He took to Instagram to show the marking on his most prized instrument — a 1957 Martin D-18 guitar worth thousands of dollars.
"The problem is, it's a vintage guitar [from] 1957 and the outside of old instrument is fragile," he told NBC News via his official Facebook account.
The instruments "were all marked — even my harmonicas! So silly," Adams added.
A source at the airport told NBC News that the incident was "nothing new, the system is the same."
The official, who spoke on condition of anonymity because he was not authorized to speak to the media, said: "We mark it to be sure the same item that came in the country left the country."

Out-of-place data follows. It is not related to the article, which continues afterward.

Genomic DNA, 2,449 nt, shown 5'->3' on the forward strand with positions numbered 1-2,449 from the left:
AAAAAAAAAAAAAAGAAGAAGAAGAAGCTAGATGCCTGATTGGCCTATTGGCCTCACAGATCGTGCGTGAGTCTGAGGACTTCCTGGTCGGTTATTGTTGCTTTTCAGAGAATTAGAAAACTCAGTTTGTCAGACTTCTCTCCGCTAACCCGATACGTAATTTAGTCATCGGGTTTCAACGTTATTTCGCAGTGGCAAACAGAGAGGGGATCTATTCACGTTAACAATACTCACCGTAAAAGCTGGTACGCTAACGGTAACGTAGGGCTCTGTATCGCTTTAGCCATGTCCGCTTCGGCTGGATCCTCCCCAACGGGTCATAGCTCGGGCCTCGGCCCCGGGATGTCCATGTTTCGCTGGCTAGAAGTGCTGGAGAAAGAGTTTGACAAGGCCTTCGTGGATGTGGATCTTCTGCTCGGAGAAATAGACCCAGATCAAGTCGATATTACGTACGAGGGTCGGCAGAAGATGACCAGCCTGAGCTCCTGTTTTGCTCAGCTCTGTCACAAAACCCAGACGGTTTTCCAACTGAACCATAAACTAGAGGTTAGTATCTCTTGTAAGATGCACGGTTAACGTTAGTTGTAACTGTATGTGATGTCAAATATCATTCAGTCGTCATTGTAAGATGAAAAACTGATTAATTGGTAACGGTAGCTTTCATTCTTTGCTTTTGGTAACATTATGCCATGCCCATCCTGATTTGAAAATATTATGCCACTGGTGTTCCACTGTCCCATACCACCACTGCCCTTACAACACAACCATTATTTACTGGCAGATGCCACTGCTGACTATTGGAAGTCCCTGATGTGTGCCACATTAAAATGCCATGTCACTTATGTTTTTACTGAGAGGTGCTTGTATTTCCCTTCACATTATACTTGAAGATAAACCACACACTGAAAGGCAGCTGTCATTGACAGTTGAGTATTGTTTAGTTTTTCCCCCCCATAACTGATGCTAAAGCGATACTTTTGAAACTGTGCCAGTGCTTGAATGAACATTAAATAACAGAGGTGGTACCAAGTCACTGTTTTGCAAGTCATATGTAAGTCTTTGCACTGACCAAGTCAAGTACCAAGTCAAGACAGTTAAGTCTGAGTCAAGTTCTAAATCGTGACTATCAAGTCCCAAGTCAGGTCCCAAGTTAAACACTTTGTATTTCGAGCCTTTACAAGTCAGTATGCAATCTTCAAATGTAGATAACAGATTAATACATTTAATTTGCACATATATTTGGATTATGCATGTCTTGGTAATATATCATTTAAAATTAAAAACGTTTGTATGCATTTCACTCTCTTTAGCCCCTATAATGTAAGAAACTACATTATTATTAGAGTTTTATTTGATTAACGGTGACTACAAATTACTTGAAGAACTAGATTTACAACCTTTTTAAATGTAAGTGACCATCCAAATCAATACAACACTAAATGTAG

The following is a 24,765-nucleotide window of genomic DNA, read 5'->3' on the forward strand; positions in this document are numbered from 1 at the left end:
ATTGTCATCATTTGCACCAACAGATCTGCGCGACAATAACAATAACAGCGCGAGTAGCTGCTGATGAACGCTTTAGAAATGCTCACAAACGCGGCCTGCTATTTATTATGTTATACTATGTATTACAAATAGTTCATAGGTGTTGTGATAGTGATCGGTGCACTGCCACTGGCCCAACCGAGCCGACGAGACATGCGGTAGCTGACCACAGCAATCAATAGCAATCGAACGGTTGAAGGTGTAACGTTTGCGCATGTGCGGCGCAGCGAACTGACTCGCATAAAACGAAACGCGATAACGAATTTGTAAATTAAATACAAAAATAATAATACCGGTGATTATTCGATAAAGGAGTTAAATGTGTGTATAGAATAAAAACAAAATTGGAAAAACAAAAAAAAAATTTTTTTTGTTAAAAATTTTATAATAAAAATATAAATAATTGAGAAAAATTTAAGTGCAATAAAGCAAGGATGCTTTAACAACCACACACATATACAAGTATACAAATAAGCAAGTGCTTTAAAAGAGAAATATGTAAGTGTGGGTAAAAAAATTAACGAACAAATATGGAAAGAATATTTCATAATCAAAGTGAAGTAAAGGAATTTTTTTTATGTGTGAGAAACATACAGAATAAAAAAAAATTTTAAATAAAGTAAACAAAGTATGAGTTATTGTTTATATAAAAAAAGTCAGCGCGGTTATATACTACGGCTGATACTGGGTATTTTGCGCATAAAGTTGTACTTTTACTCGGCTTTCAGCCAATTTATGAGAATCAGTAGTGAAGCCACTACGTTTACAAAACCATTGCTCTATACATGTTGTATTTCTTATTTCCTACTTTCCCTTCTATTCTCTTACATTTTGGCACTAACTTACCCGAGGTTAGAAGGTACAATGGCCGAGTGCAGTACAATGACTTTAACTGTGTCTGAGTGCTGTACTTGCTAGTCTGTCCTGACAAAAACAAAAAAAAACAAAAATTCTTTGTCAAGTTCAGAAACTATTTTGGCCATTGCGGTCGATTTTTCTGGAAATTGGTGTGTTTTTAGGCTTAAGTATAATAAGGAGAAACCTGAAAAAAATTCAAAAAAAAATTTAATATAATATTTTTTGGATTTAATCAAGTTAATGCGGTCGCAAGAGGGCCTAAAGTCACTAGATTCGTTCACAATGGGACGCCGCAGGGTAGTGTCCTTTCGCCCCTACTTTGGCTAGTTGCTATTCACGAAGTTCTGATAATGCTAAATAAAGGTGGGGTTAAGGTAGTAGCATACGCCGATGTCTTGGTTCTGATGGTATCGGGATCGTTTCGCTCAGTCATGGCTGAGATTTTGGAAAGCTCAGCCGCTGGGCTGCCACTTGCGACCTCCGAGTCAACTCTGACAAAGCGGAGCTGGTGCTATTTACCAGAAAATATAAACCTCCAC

This wasn't the first time Adams' instruments have been tagged by airport officials. He took to Twitter in July 2015 to allege that one of his guitars had been written on by Air Canada staff.
Adams is currently on a world tour to promote "Get Up," his 13th studio album released in October last year.
He was keen to stress that the incident had "not dampened my love for Egypt — I love the country and its people" but said that was "just extremely unfortunate that the customs people at the airport had no respect for our musical instruments."